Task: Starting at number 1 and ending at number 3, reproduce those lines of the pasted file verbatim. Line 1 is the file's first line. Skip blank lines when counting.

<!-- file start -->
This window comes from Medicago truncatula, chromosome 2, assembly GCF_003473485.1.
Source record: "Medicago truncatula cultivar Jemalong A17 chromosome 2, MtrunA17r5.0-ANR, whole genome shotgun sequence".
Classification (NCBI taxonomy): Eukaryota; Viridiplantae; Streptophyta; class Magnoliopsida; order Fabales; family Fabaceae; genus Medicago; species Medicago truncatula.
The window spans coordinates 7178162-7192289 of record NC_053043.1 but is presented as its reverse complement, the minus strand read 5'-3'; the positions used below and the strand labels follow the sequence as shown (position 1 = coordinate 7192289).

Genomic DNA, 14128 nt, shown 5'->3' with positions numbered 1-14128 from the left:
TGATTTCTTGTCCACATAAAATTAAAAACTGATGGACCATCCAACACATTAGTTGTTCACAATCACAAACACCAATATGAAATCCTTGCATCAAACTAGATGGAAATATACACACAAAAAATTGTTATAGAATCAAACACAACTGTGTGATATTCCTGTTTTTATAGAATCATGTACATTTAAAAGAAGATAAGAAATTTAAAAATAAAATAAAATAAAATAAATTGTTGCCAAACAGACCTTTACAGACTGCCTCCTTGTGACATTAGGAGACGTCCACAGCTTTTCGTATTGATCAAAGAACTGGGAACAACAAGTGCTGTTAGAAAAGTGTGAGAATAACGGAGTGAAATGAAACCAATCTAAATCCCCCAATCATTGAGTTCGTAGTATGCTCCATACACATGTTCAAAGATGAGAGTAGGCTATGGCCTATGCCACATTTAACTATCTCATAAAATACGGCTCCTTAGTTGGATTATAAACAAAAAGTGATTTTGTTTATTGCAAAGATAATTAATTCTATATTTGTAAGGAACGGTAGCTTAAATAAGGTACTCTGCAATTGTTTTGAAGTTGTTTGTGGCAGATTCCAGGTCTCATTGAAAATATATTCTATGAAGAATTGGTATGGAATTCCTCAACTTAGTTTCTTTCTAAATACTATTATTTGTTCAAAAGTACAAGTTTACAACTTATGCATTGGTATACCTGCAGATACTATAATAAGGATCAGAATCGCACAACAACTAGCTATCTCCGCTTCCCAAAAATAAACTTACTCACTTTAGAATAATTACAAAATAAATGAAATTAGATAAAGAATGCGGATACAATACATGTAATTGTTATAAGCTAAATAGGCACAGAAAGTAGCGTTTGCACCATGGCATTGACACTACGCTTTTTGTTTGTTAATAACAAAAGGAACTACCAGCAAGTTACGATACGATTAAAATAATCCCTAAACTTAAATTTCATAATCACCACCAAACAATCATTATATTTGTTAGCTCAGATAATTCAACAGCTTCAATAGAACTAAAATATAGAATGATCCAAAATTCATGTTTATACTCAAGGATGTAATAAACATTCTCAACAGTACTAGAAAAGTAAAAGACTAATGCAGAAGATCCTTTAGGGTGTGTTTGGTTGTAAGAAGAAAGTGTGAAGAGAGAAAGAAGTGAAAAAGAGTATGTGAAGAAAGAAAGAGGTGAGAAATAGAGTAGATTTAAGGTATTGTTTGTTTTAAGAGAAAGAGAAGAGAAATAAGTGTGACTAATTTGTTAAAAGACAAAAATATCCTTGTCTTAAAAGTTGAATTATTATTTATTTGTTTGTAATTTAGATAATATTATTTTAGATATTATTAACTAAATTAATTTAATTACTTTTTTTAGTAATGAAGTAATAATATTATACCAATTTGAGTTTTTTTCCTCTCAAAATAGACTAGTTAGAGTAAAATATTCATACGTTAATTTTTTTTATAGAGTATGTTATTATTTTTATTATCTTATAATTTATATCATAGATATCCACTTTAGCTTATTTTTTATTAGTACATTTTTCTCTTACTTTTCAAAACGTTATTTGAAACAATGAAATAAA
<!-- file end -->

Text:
This window comes from Medicago truncatula, chromosome 2, assembly GCF_003473485.1.
Source record: "Medicago truncatula cultivar Jemalong A17 chromosome 2, MtrunA17r5.0-ANR, whole genome shotgun sequence".
Classification (NCBI taxonomy): Eukaryota; Viridiplantae; Streptophyta; class Magnoliopsida; order Fabales; family Fabaceae; genus Medicago; species Medicago truncatula.